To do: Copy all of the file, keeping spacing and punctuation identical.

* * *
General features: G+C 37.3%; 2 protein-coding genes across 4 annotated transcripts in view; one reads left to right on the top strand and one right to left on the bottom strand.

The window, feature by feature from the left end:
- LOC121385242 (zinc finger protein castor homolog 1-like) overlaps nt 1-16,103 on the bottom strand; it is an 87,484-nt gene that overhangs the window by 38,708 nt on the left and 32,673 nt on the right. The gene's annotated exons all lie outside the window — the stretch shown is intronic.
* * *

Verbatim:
General features: G+C 37.3%; 2 protein-coding genes across 4 annotated transcripts in view; one reads left to right on the top strand and one right to left on the bottom strand.

The window, feature by feature from the left end:
- LOC121385242 (zinc finger protein castor homolog 1-like) overlaps nt 1-16,103 on the bottom strand; it is an 87,484-nt gene that overhangs the window by 38,708 nt on the left and 32,673 nt on the right. The gene's annotated exons all lie outside the window — the stretch shown is intronic.